The ski jump is part of the Olympic Village in Garmisch (photo: 13threephotography)

Partnach Gorge – Fantastically dramatic hiking can be found here, exploring the Partnach Gorge within the Alps over centuries by the rushing water. Wild waterfalls, rushing streams and placid waters are all here to witness from several safe hiking trails.

The Partnach Gorge has many dramatic hiking trails. (photo: Rike)

Where to Stay in Garmish-Partenkirchen

Hotel Riessersee is a wonderful Alpine hotel nestled partway up the mountain and overlooking the village below. Sitting on the edge of a small lake, the hotel has amazing views of the Alps, village and surrounding area. During Oktoberfest in Bavaria, the valleys and foothills are bright green, filled with grasses, wildflowers and other foliage. That fact that the hotel is certified sustainable by GreenSign makes sense given this natural area.

We loved our room at Hotel Riessersee because it was a loft configuration, with the bedroom upstairs, and a sitting area downstairs. Our room also had an outdoor balcony with a table, chairs and views of the lake and mountains.

Loft bedroom at Riessersee Hotel (photo courtesy of the hotel)

There are so many hiking trails that start at the hotel and wind through the mountains. We explored several that led us on winding trails through the woods, complete with ferns, blossoming wildflowers, small waterfalls and tons of wildlife. The birdsong here is incredible, and Hotel Riessersee is removed enough from the population that it’s so quiet and peaceful.

The lake next to Hotel Riessersee is so picturesque. (photo courtesy of the hotel)
Wellness in the Alps

Also part of the hotel is a great wellness area, with spa treatments, fitness area, saunas, whirlpools and indoor swimming pool. We spent a good amount of time here relaxing after our hikes. We soothed our muscles and focusing on the beautiful zen these Bavarian Alps bring to everyone here.

The Riessersee Hotel has a great spa area.

The hotel restaurant offered one of the largest and most diverse breakfast spreads of any place we visited in the Alps. This is one of those rooms filled with all types of breakfast foods including made-to-order omelettes, egg dishes, pancakes and more. They even have freshly made Bavarian pretzels – the big soft kind.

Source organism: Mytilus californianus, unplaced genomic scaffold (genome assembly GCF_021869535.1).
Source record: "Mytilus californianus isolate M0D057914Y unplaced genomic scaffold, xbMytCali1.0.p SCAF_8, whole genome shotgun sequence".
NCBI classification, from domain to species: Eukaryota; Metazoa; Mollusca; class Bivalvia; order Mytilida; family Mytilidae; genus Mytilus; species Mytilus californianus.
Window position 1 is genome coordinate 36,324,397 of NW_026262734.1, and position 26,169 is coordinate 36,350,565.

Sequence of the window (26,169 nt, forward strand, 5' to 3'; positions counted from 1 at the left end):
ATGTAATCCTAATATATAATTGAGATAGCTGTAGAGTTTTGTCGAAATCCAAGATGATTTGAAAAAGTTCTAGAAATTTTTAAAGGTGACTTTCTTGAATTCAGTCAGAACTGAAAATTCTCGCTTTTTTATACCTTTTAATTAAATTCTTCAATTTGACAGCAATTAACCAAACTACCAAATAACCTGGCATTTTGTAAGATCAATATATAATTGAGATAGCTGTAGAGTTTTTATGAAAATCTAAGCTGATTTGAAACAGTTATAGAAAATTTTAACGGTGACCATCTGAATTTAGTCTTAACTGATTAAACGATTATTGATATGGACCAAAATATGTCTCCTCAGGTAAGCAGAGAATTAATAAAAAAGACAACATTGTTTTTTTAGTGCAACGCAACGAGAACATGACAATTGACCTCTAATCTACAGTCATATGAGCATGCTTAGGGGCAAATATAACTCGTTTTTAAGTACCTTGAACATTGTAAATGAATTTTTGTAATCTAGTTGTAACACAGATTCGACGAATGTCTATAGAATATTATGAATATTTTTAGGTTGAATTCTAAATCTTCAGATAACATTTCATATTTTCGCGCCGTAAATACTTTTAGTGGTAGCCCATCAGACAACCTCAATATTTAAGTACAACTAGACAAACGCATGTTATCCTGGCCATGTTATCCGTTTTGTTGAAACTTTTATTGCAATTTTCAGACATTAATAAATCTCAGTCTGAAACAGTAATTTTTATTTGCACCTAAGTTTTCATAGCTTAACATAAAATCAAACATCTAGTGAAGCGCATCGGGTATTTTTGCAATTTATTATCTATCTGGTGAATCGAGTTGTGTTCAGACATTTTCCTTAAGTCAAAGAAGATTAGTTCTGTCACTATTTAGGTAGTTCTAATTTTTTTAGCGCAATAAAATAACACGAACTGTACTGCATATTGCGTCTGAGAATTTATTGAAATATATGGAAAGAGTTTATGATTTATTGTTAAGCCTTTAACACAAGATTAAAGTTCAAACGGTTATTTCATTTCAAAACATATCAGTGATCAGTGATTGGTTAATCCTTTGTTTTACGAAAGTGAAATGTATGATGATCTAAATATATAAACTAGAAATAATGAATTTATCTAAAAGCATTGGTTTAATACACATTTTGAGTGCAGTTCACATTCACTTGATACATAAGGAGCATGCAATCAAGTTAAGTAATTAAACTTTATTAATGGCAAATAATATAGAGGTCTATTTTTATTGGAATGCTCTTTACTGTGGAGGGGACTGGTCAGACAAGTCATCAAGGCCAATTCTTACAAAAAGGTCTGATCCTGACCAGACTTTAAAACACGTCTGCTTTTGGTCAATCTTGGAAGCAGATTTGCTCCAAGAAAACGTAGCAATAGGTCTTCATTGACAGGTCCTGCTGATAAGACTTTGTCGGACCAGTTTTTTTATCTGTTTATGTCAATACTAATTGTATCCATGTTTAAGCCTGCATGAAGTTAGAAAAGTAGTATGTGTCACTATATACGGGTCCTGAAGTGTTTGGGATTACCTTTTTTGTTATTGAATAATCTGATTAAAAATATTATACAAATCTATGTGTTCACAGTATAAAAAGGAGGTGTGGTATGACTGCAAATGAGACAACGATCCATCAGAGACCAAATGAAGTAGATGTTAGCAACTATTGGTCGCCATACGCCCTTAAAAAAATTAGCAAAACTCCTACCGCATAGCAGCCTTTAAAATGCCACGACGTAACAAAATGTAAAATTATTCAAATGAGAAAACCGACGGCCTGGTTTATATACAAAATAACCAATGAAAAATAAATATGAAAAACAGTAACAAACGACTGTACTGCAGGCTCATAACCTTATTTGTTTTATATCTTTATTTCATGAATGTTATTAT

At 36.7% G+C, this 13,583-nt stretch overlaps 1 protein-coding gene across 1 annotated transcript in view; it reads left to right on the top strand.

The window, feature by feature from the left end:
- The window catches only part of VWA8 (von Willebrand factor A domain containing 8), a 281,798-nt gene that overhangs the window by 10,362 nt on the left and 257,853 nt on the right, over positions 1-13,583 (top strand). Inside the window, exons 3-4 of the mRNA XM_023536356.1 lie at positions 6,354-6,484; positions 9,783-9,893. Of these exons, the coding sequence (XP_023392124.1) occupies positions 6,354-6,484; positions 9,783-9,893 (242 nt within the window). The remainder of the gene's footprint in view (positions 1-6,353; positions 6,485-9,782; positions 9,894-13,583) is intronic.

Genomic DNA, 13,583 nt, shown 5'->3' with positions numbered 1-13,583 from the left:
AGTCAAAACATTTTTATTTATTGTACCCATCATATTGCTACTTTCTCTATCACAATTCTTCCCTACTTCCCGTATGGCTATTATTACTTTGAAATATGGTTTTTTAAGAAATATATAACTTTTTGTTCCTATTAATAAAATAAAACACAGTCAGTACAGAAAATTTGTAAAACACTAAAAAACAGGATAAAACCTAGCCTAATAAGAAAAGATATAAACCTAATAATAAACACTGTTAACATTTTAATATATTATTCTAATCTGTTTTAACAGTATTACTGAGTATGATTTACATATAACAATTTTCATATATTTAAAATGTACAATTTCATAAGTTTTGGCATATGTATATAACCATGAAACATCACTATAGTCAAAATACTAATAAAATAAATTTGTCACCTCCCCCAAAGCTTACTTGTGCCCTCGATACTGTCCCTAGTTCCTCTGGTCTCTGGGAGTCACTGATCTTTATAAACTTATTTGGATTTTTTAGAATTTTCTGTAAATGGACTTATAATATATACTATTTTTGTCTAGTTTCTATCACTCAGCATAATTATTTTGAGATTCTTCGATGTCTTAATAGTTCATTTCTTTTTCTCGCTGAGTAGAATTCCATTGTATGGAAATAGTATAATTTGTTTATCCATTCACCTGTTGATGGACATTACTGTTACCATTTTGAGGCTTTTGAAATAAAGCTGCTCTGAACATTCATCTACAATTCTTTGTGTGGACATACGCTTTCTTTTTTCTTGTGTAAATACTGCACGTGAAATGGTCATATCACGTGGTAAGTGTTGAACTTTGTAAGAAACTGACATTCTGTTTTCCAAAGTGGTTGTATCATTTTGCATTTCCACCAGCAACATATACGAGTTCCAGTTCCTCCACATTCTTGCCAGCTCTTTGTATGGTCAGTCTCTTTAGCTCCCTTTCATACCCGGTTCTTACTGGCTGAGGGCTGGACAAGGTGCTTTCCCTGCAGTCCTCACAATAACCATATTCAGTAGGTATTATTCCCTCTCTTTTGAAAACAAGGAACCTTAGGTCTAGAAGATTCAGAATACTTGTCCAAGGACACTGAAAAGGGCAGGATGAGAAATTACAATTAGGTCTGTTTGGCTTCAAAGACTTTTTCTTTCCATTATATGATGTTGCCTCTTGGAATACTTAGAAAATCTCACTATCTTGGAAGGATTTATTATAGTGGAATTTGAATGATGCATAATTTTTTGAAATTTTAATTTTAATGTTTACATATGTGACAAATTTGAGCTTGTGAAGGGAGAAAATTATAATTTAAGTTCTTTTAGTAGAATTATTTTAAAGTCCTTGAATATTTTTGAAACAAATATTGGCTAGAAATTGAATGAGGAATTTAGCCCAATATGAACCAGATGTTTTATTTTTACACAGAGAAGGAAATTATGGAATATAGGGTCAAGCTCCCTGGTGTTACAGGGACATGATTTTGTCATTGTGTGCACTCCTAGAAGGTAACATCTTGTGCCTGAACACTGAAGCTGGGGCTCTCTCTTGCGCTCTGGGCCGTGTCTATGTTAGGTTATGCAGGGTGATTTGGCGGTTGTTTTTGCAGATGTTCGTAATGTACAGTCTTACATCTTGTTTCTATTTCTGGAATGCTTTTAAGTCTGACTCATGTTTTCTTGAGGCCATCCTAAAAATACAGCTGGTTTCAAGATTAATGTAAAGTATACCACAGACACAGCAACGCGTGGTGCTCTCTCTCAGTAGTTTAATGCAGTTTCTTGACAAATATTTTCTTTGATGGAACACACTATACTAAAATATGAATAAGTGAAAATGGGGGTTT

And guess what? Hotel Riessersee has a Biergarten, because of course you will need to honor your commitment to Oktoberfest in Bavaria here too!

Rooms at Hotel Riessersee start at less than $140 per night.

What’s a trip to Bavaria without pretzels and beer?

Don’t Miss Schloss Neuschwanstein Nearby

Only one hour drive from Garmish-Partenkirchen, Schloss Neuschwanstein is a must-see. And yes, it fits on your Oktoberfest in Bavaria tour, because they serve beer there too! This is the castle the supposedly inspired Walt Disney in his design of  Sleeping Beauty’s Castle at Disneyland. We can see why, because it is pretty darn magical.

Neuschwanstein Castle is a must-see when visiting Bavaria.

It seems King Ludwig was a little wacky and kept building these fanciful and enormous castles throughout Bavaria during his reign (1864-1886). However, he ran out of money and then died mysteriously before finishing this castle. It’s still tremendously impressive – and ostentatious. After the tour, visit one of the pubs in the little town below for an Oktoberfest brew.

Book tickets in advance for the popular tours here, which sell out quickly.  Prices start at approximately $16 for adults.